On October 6, 2020, the Trump administration and Department of Homeland Security (DHS) announced that new immigration regulations would be published in the coming days specifically targeting H-1B visas in an effort to protect American jobs amid mass unemployment. The new rule, which will likely take effect in December, has largely been designed to deny H-1B visas to third-party contractors that regularly provide workers to U.S. companies. According to the acting director of DHS, such contractors are known to exploit existing regulations which allow them to pay H-1B visa holders far less than they would U.S. workers.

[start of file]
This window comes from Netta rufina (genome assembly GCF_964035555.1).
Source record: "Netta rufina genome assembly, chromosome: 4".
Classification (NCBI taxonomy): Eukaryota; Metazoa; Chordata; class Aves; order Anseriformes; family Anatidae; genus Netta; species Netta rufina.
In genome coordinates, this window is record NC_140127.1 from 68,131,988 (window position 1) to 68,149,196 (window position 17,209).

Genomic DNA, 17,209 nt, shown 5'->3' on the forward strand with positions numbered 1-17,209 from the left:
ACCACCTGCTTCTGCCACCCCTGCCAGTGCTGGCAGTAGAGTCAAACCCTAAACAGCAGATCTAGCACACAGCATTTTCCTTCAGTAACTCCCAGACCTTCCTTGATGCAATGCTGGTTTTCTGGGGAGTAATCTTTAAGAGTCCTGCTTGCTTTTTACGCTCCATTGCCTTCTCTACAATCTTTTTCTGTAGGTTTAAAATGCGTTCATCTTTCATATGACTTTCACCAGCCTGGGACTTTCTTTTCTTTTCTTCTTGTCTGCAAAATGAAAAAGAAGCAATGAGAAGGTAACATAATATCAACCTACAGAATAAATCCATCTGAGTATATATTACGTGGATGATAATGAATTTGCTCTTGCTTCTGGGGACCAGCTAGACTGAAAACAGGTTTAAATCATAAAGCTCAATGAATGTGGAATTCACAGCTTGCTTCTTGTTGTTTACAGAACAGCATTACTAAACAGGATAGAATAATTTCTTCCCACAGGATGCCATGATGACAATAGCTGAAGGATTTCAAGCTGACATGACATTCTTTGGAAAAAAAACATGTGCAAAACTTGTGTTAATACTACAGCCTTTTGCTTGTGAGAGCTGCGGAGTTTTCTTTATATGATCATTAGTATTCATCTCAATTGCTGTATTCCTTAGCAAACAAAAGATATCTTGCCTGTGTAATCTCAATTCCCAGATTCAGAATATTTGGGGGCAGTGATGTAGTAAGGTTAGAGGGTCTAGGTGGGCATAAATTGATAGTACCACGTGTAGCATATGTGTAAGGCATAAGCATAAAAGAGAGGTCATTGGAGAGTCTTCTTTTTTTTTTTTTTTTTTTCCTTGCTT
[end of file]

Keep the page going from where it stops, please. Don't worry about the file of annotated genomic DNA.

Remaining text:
The new rule is expected to redefine the term “specialty occupation” and increase enforcement tools available for the policing of companies that choose not to abide by the H-1B rules or cooperate with site visits. The rule will also limit the validity of H-1B visas to one (1) year for those workers placed at third-party worksites and increase the amount that H-1B workers are required to be paid. The announcement of this rule was met with criticism from trade organizations, including the U.S. Chamber of Commerce, who have regularly argued that the H-1B program is a necessity given the stark lack of skilled U.S. workers. Given this announcement’s proximity to the upcoming presidential election, its critics have also posited that it may be politically motivated.